COMMUNICATION | VOLUME 4, ISSUE 3 | OPEN ACCESS DOI: 10.23937/2469-5718/1510100

What Factors Can Increase the Metabolic Effects of Regular Practice of Physical Exercises in Obesity?

Santiago Tavares Paes*

Faculty of Physical Education and Sports, Federal University of Juiz de Fora, Brazil

*Corresponding author: Santiago Tavares Paes, Faculty of Physical Education and Sports, Federal University of Juiz de Fora, Antonio Rufino St, n206 apt 202, Brazil, Tel: 553288368085.

Accepted: August 02, 2018 | Published: August 04, 2018

Citation: Paes ST (2018) What Factors Can Increase the Metabolic Effects of Regular Practice of Physical Exercises in Obesity?. Int J Sports Exerc Med 4:100.

Copyright: © 2018 Paes ST. This is an open-access article distributed under the terms of the Creative Commons Attribution License, which permits unrestricted use, distribution, and reproduction in any medium, provided the original author and source are credited.

Physical exercise has been used as an important tool in the prevention and treatment of obesity by developing physical qualities that positively alter body composition, metabolic activity and by attenuating the comorbidities associated with excess weight. An inverse association has been demonstrated between physical activity level and development of obesity [1].

The etiology of obesity seems to be related to a number of factors, such as genetic polymorphisms, hormonal signaling dysfunction, systemic inflammation, increased intestinal absorptive capacity, among other. The regular physical exercise promotes physiological adaptations that enhance the metabolic functioning of the human body and increase the use of energy substrates and improve the molecular function of energy systems [2].

Physical exercise improves the functioning of energetic systems, increasing metabolic efficiency, which reduces the progression of the pathological effects of obesity. The recurrent practice promotes the improvement of hormone responsiveness both central as peripheral, enzymatic activity, vasodilatory capacity, myocardial perfusion, cardiac contractility, regulating appetite, satiety and hunger, release of anti-inflammatory adipokines and also myokines, body composition (increased muscle mass and reduced fat mass), adrenergic activity and lipolysis, mitochondrial density, cellular oxidative capacity, and many other factors [1,2].

The improvement of these factors is resulting from chronic physiological adaptations caused by exercise. Therefore, the efficiency of the functioning of the systems enhances the metabolic use of energy substrates glucose, fatty acids and amino acids on occasion. The reflection of this are lower triglycerides rates, decreased dyslipidemia, atherosclerosis, fatty liver, hypertension, insulin resistance, type 2 diabetes mellitus, sympathetic nerve activity, among several other cardiometabolic risk factors directly associated to mortality [1].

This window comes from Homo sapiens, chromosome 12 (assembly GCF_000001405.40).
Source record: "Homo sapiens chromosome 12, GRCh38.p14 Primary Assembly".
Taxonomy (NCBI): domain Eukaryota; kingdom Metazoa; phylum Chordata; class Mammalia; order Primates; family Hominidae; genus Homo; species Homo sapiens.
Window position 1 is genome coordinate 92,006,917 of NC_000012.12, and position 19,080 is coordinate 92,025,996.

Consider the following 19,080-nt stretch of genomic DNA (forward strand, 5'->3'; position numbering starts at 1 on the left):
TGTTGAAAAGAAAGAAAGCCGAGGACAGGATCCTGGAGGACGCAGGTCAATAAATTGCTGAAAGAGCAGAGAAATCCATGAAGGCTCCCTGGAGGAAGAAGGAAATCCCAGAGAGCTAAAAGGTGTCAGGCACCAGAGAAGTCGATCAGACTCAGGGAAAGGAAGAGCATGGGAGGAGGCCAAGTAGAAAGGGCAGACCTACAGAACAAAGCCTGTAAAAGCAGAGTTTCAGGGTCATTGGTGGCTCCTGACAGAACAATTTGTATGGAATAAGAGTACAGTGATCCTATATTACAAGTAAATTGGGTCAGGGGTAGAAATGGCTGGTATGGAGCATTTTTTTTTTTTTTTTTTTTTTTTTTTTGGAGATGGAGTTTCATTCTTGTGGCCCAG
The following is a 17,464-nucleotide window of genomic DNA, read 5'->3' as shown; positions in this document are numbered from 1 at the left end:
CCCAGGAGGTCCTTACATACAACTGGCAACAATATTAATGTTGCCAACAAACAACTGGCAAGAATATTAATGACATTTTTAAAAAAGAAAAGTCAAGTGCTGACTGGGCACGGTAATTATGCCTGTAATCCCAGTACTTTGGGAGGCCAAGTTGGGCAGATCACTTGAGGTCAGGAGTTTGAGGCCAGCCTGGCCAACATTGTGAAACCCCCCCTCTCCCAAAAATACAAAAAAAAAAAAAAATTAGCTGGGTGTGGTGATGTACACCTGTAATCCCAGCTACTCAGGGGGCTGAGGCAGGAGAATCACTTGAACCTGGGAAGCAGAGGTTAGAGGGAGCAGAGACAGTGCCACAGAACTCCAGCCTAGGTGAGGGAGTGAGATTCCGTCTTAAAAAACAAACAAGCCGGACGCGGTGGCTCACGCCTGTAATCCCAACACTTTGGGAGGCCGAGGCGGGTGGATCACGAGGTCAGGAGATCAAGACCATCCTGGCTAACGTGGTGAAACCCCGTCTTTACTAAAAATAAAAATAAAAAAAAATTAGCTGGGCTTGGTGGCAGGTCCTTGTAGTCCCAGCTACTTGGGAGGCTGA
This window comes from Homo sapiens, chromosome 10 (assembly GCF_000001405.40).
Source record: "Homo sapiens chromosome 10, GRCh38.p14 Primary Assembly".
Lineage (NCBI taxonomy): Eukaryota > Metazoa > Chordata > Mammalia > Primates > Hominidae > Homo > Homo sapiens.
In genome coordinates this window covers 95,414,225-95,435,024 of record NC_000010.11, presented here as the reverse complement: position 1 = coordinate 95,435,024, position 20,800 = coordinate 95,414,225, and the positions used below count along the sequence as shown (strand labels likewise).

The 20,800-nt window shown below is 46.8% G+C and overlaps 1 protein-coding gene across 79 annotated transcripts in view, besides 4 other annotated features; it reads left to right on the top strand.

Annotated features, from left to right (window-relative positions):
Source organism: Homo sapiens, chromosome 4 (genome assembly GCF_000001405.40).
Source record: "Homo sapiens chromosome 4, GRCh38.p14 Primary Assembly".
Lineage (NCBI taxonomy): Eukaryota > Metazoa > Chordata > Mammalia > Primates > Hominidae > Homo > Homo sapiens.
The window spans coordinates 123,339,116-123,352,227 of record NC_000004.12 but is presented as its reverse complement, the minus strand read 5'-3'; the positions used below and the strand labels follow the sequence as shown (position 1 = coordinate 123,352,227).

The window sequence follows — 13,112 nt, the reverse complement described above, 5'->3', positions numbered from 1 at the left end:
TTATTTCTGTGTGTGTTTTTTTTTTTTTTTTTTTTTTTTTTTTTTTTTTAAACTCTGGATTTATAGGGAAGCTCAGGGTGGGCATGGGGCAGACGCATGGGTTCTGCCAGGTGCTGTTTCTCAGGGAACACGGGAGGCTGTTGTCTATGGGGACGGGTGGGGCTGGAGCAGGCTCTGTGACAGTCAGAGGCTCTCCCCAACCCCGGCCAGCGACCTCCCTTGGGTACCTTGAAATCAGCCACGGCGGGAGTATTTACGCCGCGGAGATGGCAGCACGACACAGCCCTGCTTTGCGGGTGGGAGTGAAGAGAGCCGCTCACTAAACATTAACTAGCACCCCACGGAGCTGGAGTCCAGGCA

However, it is important to note that the magnitude of metabolic gains is closely associated with type of physical activity, weekly frequency, duration of activity, intensity of training loads and biological individuality. Furthermore, it is important to understand that obesity can increase the risk of orthopedic injuries. It is necessary to conduct a physical assessment of the obese individuals before starting an exercise program, whose main reason is the increased energy expenditure. Thus, the prescription and choice of mode can be initiated with activities that will promote muscle strengthening, mainly of the musculature surrounding the joints. After this period, activities considerably increase the energetic expenditure and require greater intensity can be gradually inserted into a training program to obese [3].

However, adherence is a necessary condition so that the benefits are maintained. But the obese individual can also order professional psychological aspects linked to the adoption of healthy lifestyle and behavior change. Social pressure and body exposure in gyms, parks or in the exercise practice sites, among others, could lead the obese people to feel ashamed and stop the program due to the emotional aspects [4].

It is therefore necessary that exercise physiologists understand the pathophysiological aspects of obesity can be prevented and combated by the positive adaptations caused by physical exercise, but we need to remember that obesity is a multifactorial disease and it requires an interdisciplinary approach so that the activities of the professionals associated with the treatment of the condition consider the biological individuality for the prescription of exercise training and the plurality of the aspects involved in the treatment.


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  2. Paes ST, Marins JC, Andreazzi AE (2015) Metabolic effects of exercise on childhood obesity: a current view. Rev Paul Pediatr 33: 122-129.

  3. Washburn RA, Lambourne K, Szabo AN, Herrmann SD, Honas JJ, et al. (2014) Does increased prescribed exercise alter non-exercise physical activity/energy expenditure in healthy adults? A systematic review. Clin Obes 4: 1-20.

  4. Evert AB, Riddell MC (2015) Lifestyle intervention: nutrition therapy and physical activity. Med Clin North Am 99: 69-85.